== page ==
The Use of Palladium Compounds in Organic Synthesis
The Use of Palladium Compounds in Organic Synthesis
Carbonylation of Unsaturated Molecules
Until the discovery of the Wacker reaction – the palladium-catalysed oxidation of ethylene to acetaldehyde – some ten years ago, the only application of palladium in organic synthesis was as a hydrogenation catalyst. In more recent years a number of new reactions have been found to be catalysed solely by palladium and its compounds, especially interesting reactions being those in which new carbon to carbon bonds are formed by the insertion of carbon monoxide into unsaturated molecules.
Salts and complexes of divalent palladium, Pd11, are well known to have the ability of co-ordinating molecules having one or more olefinic double bonds, the species formed being referred to as a π-complex (1, 2). As a result of co-ordination, the chemical reactivity of the olefin is greatly altered: normally prone only to electrophilic attack (e.g., by H+ or Br+), it becomes susceptible to nucleophilic attack by anions, with a consequent widening of the scope of synthetic reactions based on olefins. The general sequence of events is as follows: a ligand already present on the palladium attacks the co-ordinated olefin, forming a σ-bonded species containing a carbon-palladium bond which is highly reactive. It is at this stage that insertion reactions, for example with carbon monoxide, may be performed. In the final decomposition of this species, the palladium is usually reduced to zero valent palladium, Pd0, and so the process is not catalytic unless the Pd0 is immediately reoxidized to Pd11.
Pd0 complexes suitably stabilised with n molecules of a ligand L also act as catalysts for olefin addition reactions since they may be reversibly oxidised by a molecule of AX to the Pd11 state, the resulting π-complex then rearranging to the σ-complex as above:
This σ-complex may decompose to yield RCH(A)–CH2X, regenerating Pd0Ln.
One of the leading figures in this area of synthetic chemistry, Dr J. Tsuji, of the Toyo Rayon Company of Japan, has recently surveyed its present status (3), and this review owes much to him.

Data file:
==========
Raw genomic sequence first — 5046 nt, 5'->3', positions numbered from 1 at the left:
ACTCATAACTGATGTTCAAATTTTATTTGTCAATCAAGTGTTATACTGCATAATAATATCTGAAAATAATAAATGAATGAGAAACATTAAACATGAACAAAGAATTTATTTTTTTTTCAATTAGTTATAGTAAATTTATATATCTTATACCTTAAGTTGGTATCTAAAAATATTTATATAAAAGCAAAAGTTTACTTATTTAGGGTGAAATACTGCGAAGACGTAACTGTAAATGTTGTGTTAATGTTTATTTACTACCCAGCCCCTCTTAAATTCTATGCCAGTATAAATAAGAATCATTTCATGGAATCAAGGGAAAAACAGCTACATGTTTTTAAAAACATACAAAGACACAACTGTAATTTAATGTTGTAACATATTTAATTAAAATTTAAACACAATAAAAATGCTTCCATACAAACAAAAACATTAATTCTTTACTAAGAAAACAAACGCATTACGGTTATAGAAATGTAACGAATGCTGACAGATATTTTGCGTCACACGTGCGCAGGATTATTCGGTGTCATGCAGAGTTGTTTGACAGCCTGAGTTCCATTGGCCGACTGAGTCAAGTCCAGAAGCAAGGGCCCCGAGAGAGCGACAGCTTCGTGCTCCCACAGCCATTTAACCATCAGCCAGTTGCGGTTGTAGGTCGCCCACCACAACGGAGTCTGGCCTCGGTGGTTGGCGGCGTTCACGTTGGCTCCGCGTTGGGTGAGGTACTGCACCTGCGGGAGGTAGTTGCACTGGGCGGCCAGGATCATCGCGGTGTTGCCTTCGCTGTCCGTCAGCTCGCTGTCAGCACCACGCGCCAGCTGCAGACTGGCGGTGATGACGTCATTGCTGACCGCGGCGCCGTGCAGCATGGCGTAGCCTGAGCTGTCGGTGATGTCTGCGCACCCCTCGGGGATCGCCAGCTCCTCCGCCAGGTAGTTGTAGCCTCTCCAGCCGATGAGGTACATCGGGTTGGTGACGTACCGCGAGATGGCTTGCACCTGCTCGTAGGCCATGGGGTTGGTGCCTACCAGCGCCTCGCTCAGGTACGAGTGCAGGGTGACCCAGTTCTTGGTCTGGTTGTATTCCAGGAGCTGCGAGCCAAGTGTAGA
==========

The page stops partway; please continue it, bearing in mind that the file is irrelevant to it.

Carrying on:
Carbonylation of Olefins
Carbon monoxide reacts at room temperature with the π-complex, ethylene palladous chloride, in benzene to yield β-chloro-propionyl chloride:
When the reaction is performed in ethanol, the chlorine atoms are solvolysed and the product is C2H5O−CH2−CH2−COOC2H5, ethyl β-ethoxypropionate. If, however, the reaction is performed at 100°C using metallic palladium and ethanol acidified with HCl, the product is CH3−CH2−COOC2H5, ethyl propionate. The reason for the difference is quite simply that the σ-complex or alkyl-palladium complex results from olefin insertion into the H–Pd bond, not the Cl-Pd bond:
The acyl complex formed by CO insertion then decomposes to C2H5COCl which is subsequently solvolysed to the observed product.
Carbonylation of π-Allylic Complexes
It is also well known that with olefins having the structure R2C=CR−CHR2 (where R may be H or any alkyl or substituted alkyl group) there may be formed with palladous chloride by elimination of HCl a complex in which all three carbon atoms are bonded equally to the palladium atom: such a species is known as a π-allylic complex (1, 2) and is represented as:
The C–Pd bonds are again quite reactive and the complex may be carbonylated at 100°C: the above complex (having R=H throughout) yields CH2=CH−CH2−COCl, 3-butenoyl chloride, when the reaction is conducted in benzene and predictably ethyl π-butenoate if ethanol is the solvent. As the products are still capable of forming π-allylic complexes, it is possible to repeat the process and obtain diethyl glutaconate, C2H5OCO−CH2−CH=CH−COOC2H5.
The carbonylation of conjugated dienes and of allenes may also be carried out, but when the π-allylic complex is not symmetrical there are two possible places for attack by carbon monoxide and a complex mixture of products results.
Carbonylation of Acetylenes
Molecules containing acetylenic triple bonds also form complexes with palladous chloride, the product being represented as:
Acetylene reacts with carbon monoxide in the presence of solutions of palladous halides, the iodide being particularly effective (4); the products which are observed result from the insertion of either one or two molecules of carbon monoxide. Thus in n -butanol the products are the n -butyl esters of acrylic acid (H2C=CH−COOH) and propionic acid (CH3−CH2−COOH) and the di-n -butyl esters of fumaric and maleic acids (HOOC−CH=CH−COOH: maleic is the cis -isomer, fumaric the trans -isomer) and of succinic acid (HOOC−CH2−CH2−COOH) (4).
Many aspects of the mechanism of carbonylation of unsaturated molecules remain to be studied. Although the unsaturated molecule must be co-ordinated to the palladium atoms it is uncertain whether the carbon monoxide molecule must be simultaneously co-ordinated or not; Tsuji appears to think this unnecessary, but the reaction is more plausibly interpreted as a cis -ligand transfer, a type of process for which there are very many examples in the field of homogeneous catalysis.
These reactions are specific to palladium and its compounds and are not readily achieved with other metals. Furthermore, palladium and its effective compounds are easily handled and are stable especially towards oxidation, unlike many complexes of the noble metals which have been used as homogeneous catalysts. Finally, the processes in question can often be made catalytic by reoxidation of Pd0 as in the Wacker process (2).
G. Wilkinson, Platinum Metals Rev., 1964, 8, 16
G. C. Bond, Platinum Metals Rev., 1964, 8, 92
J. Tsuji, Accounts Chem. Res., 1969, 2, 144
R. Long and C. B. Lines, Abstr. Papers, 157th Mtg, Am. Chem. Soc., 1969 (Apr.), PETR 52